Whenever you start worrying that our home-grown politicians are addicted to the soundbite, you should compare the alternatives: the Venezuelan President, Hugo Chavez, for example, whose weekly television address to the nation, which started as a 15-minute briefing, has become a rambling extravaganza typically three hours long. "He doesn't," as John Sweeney put it in The Trillion Dollar Revolutionary: This World, "half go on a bit," adding, puzzlingly, "you'd never guess he was a lefty." As sequiturs go, this is pretty non: not half going on a bit is firmly established as a speciality of left-wing leaders, Fidel Castro being outstanding in this respect; in any case, in the extract being played as Sweeney spoke, Chavez's every third word was "socialismo".
In itself, long-windedness is a venial sin; in Chavez's case, it matters a little more, for two reasons. First, all free-to-air broadcasters, television and radio, are compelled to carry his programme live. A Chavez supporter whom Sweeney met denied that this amounted to a limitation of freedom of speech - "We have no censorship," he said. But freedom of speech involves not simply allowing people to say what they like, but giving them ways to be heard saying it; in Venezuelan TV, it's hard to get a word in edgeways. (The fact that subscription channels are exempted from Chavez's speeches makes things worse: it means that only the rich are given real choice.)
The other reason it matters is that outside Venezuela there are many prepared to treat Chavez as a hero, because of his willingness to say rude things about George W Bush. This is, it has to be admitted, fun. We got him here speaking at the UN shortly after Bush, and claiming that the podium still smelt of sulphur; and Sweeney had footage of him calling Bush a "donkey" and "Mr Danger". In London, attitudes to Chavez have become an electoral issue. Mayor Ken Livingstone has accepted £15m of subsidised Venezuelan oil for London buses, in exchange for advising Caracas on its traffic problems. What advice Ken can offer beyond "Slap a congestion charge on 'em", I don't know; and while it's sound enough in my book, 15 million quid seems steep, especially when 60 per cent of Venezuelans live below the poverty line. Ken's Conservative challenger, Boris, has responded by pledging that if he gets the job, he won't be taking money off "dictators", and has called the arrangement "Ker-rackers". It's jokes such as that that make you appreciate humourless ideologues.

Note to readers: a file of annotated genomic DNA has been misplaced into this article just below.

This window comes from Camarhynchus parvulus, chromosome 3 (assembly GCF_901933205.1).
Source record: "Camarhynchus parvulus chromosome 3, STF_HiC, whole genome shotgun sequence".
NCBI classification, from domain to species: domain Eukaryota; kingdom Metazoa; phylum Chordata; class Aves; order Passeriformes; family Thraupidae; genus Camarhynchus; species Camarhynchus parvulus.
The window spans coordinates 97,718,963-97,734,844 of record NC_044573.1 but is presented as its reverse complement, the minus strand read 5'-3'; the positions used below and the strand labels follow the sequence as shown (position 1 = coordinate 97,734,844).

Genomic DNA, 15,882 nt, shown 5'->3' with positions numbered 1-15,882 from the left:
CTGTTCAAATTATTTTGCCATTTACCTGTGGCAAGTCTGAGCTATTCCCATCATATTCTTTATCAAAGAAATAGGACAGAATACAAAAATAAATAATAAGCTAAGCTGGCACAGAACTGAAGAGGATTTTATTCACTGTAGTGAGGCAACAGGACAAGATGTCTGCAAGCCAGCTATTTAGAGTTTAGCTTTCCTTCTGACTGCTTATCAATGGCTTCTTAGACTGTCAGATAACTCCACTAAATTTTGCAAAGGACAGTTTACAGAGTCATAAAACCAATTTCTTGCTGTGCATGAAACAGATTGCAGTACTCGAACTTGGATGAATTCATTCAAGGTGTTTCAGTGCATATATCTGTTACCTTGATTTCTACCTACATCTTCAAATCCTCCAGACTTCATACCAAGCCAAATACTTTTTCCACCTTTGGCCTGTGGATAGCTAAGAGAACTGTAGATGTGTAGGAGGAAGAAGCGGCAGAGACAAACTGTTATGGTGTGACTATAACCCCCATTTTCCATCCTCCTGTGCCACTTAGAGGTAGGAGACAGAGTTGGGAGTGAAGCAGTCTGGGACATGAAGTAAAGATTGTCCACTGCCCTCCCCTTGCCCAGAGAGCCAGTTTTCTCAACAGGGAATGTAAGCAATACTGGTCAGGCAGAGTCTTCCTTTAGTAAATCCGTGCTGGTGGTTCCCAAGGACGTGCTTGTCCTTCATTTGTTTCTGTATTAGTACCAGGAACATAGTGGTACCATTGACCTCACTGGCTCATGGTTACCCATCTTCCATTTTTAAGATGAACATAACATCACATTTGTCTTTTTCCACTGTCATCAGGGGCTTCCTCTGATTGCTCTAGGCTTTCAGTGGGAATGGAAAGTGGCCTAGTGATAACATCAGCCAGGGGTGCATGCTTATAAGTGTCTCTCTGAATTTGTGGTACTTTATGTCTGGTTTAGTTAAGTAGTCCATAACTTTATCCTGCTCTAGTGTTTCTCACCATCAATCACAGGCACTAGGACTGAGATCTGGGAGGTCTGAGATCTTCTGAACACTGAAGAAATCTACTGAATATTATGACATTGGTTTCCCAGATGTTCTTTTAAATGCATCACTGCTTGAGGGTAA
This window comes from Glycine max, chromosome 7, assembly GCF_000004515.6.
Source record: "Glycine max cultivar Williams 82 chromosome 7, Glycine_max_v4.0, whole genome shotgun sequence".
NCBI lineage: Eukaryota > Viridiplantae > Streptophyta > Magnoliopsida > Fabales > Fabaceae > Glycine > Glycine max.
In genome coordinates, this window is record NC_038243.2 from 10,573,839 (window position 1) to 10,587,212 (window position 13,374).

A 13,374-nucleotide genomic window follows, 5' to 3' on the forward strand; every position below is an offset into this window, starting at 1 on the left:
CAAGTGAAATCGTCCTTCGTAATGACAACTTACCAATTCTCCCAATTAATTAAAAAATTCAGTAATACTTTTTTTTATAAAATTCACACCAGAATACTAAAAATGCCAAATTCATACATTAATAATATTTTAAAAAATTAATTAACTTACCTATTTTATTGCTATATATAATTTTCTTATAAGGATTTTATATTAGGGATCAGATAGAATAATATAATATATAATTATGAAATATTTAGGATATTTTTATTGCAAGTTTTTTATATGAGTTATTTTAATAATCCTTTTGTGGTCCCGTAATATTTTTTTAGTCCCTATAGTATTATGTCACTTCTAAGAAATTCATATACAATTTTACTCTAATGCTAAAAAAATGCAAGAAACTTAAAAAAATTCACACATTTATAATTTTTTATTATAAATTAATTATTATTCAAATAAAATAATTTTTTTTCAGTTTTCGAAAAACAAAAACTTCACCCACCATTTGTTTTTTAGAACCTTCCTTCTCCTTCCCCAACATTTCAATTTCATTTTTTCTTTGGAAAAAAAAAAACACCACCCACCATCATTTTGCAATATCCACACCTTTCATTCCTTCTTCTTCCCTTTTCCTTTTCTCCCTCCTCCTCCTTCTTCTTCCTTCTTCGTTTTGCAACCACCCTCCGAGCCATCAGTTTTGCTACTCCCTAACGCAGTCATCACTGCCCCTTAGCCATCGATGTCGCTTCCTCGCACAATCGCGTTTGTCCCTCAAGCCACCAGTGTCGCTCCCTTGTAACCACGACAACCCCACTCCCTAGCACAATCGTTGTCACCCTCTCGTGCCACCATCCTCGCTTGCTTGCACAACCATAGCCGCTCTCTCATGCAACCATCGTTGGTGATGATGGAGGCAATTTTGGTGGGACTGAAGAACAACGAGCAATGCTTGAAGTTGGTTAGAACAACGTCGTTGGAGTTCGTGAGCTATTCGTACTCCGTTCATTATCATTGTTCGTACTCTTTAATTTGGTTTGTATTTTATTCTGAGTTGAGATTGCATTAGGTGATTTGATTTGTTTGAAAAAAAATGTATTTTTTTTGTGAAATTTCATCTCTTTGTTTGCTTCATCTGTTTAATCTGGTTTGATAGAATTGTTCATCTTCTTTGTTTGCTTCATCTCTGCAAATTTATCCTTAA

The seriousness of the issues, and their political relevance for Britain, gave Sweeney justification to investigate Chavez's record; but, as happens with Sweeney, the substantial questions were rather elbowed out of the way by entertainment and indignation. The low point came when Sweeney asked Chavez in person about the oil-for-London business. His lengthy question included a parenthetical description of Boris Johnson as looking like "a polar bear that's had an electric shock", coupled with an impression of how that might sound. Chavez's shrugging riposte, that the question was too stupid to answer, didn't seem as evasive as it should have. The concrete points are that Chavez has used Venezuela's oil wealth to improve education and health care and to push through land reforms; but he has done far less than he could have to renew the country's infrastructure and curb violence and corruption. In a 30-minute programme, the points could have been made far more forcefully; when it comes to not half going on a bit, Sweeney knows whereof he speaks.
Poverty and self-serving politicians aren't, of course, problems to which we are entirely immune over here; but we're possibly less susceptible than Exodus suggested. Penny Woolcock's film, supposedly a retelling of the biblical story of Exodus, was set in a future Britain, where a populist politician called Pharaoh Mann had confined the unwanted - immigrants, beggars, drug-addicts and petty criminals - to a vast ghetto, a disused amusement park called Dreamland. But Pharaoh's adopted son (no prize for guessing that his name is Moses) discovered that he was himself one of the dispossessed, and set about leading his people out of captivity.
In its derivation of dystopia from current trends, Exodus was simplistic and, to anybody who's read a moderate amount of science fiction, numbingly unoriginal (to be fair, Woolcock did have some top-notch sources, including Gillo Pontecorvo's The Battle of Algiers and Lindsay Anderson). If this had been made by almost anyone but Woolcock, I would have dismissed it as tripe; but because Woolcock has made such marvels as Tina Goes Shopping, I stuck with it. There were some rewards: a few visionary moments, the scurrying of speechless, feral children, the burning of a vast human figure (Antony Gormley's Waste Man, erected for the occasion in Margate last year); and some extraordinary performances from amateur actors. Woolcock's gift for getting amateurs to outshine professionals amounts to genius; but finding the right vehicle for her (and their) talents, is hard. Better luck, I fervently hope, next time.Reuse content